North American Arms Co - Incorporated in 1918, this company leased production facilities from the Ross Rifle company to fulfil a contract to produce 1911 pistols for the US Government. The war ended and the contract was cancelled before any pistols could be delivered, although approximately 100 samples were produced. These are among the most rare of USGI 1911 pistols. I couldn't find what became of this company, other than they're NOT the company currently DBA North American Arms (the mini-revolver company). Perhaps, like Irwin Pederson, they were formed for the sole purpose of fulfilling the 1911 contract?

WWII Manufacturers (1911A1):

Colt - See above

Ithaca - Founded in 1880, the Ithaca Gun Company is best known for their shotguns. The company was family owned and controlled, until 1967, when it was sold. In 1979, the company filed for bankruptcy. It was sold and moved several times before it was aquired by its current owner in 2007, and moved its production facilities to Sandusky, Ohio. It continues to produce shotguns as of this date.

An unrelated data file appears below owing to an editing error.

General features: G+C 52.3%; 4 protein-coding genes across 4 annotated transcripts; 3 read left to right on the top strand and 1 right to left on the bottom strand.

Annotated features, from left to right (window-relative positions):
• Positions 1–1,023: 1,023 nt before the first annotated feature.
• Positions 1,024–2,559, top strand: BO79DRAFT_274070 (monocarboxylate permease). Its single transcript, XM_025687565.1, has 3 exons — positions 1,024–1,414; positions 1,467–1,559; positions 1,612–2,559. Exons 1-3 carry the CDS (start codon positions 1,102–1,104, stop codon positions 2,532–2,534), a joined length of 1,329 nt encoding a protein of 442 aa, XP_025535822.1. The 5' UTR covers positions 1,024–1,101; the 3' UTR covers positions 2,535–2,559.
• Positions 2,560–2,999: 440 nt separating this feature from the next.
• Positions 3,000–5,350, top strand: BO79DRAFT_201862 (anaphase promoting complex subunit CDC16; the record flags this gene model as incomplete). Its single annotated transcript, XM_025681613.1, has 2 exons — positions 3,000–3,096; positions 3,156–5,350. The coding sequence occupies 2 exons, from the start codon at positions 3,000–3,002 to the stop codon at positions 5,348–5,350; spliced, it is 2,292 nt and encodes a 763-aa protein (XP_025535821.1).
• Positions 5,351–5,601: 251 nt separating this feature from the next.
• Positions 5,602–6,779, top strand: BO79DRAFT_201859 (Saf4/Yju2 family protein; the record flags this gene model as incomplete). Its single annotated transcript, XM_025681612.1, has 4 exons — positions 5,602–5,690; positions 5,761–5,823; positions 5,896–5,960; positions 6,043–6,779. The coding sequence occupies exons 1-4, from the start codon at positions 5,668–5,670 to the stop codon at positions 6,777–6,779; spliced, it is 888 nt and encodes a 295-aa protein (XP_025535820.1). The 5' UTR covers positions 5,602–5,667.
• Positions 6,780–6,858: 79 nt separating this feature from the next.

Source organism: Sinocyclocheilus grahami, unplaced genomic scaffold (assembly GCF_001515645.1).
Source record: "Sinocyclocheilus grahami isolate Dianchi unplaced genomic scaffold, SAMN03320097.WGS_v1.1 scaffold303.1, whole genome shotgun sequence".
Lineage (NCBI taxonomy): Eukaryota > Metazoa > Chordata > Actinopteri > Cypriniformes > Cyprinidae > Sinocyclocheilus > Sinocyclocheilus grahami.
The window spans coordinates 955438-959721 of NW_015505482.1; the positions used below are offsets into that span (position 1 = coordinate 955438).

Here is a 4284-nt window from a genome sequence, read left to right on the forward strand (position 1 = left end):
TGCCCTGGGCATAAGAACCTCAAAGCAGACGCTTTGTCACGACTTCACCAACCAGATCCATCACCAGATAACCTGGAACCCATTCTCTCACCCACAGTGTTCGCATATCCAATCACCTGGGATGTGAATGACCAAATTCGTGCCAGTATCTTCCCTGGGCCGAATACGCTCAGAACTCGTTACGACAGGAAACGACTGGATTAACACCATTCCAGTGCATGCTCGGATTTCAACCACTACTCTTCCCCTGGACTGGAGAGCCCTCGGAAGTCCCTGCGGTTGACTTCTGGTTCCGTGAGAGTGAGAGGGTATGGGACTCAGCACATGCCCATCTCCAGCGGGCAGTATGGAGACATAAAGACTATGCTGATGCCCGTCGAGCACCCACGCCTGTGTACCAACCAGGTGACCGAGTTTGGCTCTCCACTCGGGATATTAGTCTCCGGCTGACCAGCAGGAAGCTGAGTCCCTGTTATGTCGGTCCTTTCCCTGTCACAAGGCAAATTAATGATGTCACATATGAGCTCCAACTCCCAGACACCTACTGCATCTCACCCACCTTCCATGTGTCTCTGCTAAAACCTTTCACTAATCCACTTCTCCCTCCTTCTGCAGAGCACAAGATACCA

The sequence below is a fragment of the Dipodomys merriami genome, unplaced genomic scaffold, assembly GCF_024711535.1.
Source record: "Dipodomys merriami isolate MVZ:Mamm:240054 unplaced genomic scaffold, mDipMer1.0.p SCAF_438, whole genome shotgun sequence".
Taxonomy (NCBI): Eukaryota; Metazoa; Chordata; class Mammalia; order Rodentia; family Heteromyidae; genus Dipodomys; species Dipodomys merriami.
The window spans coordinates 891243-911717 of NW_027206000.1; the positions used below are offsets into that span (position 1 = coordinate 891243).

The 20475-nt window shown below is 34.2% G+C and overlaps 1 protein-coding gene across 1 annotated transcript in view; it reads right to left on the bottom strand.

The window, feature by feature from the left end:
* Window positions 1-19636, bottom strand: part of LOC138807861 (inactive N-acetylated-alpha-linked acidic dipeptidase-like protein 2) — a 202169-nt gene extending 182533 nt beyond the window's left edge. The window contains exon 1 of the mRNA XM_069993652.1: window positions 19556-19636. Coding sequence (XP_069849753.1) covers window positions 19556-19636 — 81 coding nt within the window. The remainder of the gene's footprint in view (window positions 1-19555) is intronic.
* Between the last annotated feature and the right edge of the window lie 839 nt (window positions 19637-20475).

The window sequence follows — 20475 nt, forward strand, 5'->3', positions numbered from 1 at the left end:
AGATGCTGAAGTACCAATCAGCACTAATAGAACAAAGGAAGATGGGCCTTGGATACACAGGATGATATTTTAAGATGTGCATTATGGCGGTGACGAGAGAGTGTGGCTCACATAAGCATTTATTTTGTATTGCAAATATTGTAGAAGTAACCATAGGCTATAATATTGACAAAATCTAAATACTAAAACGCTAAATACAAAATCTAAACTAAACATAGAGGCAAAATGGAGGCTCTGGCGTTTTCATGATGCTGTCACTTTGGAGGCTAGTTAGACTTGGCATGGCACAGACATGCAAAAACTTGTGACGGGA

Remington-Rand - See "Remington" section under WWI (1911) above. Remington Rand was the typewriter division of Remington Arms from 1927 to 1955. They were also famous for manufacturing the UNIVAC line of mainframe computers and Remington's line of electric razors. They were acquired by Sperry in 1955, which in turn merged with Burroughs in 1986 to form Unisys, a computer company. The electric razor division was sold off in 1979 to Victor Kiam, who produced a series of commercials claiming, "I liked the shaver so much, I bought the company!" In 2003, he sold the company (I guess he decided to grow a beard) to Rayovac, now known as Spectrum Brands.

Union Switch and Signal - Founded in 1881 as a producer of signalling equipment for the railroads, they were bought by Ansaldo, Inc, a railroad equipment manufacturer.